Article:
The Customer Is Always Right.. Right?

Or Skepticism About The Lean Startup Method

Last Friday, I had the great pleasure of visiting SchematicLabs to do some beta testing on their Soundtracking app (thanks for the invite, Vishal!). I was able to play around with the app, and afterwards the entire testing group met up so that we could throw some ideas out there and see what stuck. A pretty common theme revolved around the idea of creating a playlist that would be generated out of songs that were trending. When asked if we would be okay if these songs only played for thirty seconds each, I gave a very firm “no” as an answer. I figured that when you are discovering a new song, you need to listen to it in its entirety to get a better sense of it.

And then  Fast Forward–The Hype Machine’s latest way to discover new music–was launched yesterday. Fast Forward takes all of Hype Machine’s most popular songs at the moment, creates a playlist, and plays about 15 seconds of each song before “fast forwarding” on to the next one. It’s. Awesome. Granted, there are still a few features that I would like have  added here and there, but the main point is that I was wrong. I thought I would never like something like this, but now that I have the product in my hand, I can see myself using it each and every morning.

This (finally) leads me to the point of this blog post. In TEC, we recently read Do More Faster–lessons learned from some of the TechStars companies. A very common theme of the book revolved around this Lean Startup methodology in which you market test and iterate like crazy until you find the perfect product-market fit. The benefit of doing so is that you save a lot of time and effort by not creating something that’s going to fall flat on its face when it hits the market. But what if customers don’t really know what they want when you ask them in your market testing? This is something that the eHarmony CTO, Joseph Essas, highlighted during a guest lecture at NYU last year. The company had done extensive surveying, asking users what were the most important things that they would like to see on another person’s profile. eHarmony  compiled the data and implemented the changes. The feedback from users was overwhelmingly negative, and eHarmony reversed the changes they had made.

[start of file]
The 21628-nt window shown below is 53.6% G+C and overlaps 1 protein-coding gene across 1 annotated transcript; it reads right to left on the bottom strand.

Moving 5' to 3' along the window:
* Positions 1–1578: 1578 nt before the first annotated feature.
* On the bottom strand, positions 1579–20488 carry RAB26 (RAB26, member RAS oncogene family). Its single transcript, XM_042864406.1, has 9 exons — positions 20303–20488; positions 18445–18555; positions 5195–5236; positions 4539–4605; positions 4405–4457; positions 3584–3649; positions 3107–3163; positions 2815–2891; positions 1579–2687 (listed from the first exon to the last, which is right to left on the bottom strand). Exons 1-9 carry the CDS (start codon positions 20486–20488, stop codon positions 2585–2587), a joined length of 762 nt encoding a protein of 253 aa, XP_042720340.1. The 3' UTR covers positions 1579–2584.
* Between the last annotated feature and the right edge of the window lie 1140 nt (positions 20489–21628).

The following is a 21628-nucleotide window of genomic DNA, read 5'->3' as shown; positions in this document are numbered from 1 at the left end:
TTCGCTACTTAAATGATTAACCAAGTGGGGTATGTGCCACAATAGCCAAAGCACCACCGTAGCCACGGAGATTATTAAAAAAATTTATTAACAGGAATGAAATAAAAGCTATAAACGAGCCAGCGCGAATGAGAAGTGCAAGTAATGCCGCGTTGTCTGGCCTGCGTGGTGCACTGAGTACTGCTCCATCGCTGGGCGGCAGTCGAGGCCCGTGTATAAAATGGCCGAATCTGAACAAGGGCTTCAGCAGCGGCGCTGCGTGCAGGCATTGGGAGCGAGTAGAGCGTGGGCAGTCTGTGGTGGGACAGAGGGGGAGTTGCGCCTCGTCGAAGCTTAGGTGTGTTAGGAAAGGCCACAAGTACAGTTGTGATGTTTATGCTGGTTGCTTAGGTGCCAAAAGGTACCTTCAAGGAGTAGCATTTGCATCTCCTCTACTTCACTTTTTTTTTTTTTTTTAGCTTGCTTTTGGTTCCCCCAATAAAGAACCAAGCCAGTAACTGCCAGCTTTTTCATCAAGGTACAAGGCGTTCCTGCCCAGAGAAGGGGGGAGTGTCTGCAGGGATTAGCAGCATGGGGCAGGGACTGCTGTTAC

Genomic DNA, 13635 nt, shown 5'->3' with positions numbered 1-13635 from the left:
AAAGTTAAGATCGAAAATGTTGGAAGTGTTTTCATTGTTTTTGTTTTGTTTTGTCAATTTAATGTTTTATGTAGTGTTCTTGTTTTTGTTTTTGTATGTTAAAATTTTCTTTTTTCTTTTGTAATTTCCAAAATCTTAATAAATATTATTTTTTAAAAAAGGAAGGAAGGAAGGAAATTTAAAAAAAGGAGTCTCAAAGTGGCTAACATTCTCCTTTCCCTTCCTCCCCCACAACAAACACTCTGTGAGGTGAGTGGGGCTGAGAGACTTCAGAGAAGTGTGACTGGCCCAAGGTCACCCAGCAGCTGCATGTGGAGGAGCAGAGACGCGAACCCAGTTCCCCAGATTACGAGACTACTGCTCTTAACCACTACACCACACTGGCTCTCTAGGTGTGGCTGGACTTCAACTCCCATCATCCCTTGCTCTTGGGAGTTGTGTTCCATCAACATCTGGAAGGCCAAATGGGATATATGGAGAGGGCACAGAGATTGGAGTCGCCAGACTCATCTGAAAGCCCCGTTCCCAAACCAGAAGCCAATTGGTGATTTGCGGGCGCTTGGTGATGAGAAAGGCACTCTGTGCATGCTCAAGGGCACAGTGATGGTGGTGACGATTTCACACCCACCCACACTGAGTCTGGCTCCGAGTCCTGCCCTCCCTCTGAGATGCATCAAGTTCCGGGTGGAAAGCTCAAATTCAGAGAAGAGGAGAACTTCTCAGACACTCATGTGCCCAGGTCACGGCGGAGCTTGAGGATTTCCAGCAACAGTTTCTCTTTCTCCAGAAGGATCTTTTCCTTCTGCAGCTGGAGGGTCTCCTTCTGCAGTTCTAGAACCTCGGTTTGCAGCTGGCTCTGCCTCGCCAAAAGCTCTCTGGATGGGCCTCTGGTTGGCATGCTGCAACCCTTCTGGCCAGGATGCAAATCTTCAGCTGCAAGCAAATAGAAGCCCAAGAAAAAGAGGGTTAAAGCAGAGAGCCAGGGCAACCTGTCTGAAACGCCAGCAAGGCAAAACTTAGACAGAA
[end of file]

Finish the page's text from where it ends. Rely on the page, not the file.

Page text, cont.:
This is why I admire entrepreneurs like Steve Jobs and Jack Dorsey so much–they have a vision and they stick with it. When Twitter was first released, everyone thought that it would be useless: “Why use Twitter when I can just post updates to Facebook?” and when people actually started using it: “Why am I restricted to 140 characters?” And it was the same with Square: “Why would anyone be stupid enough to swipe their credit card in this plastic thing on top of some random person’s phone?” and yet it’s quickly on its way to becoming one of the leaders in the mobile payments sphere. And it’s the same with Apple. There are hundreds of products that the company could easily manufacture, and yet it keeps its product line small enough to the point where it could sit comfortably on a boardroom for Steve’s exhaustive inspections.

Making efficient use of my time makes sense to me, as does listening to customers and finding a good product-market fit. But in my humble opinion, it seems as if a company would never truly be able to reach its full potential if it constantly follows the whims of its customers. After all, customers are incredibly fickle, and where they spend their time (and money) probably does not have a direct correlation with how much you implement their feedback. I’m sure I’m rustling quite a bit of feathers here (especially amongst many of the techies over at NYU!) so any discussion is very much welcome.

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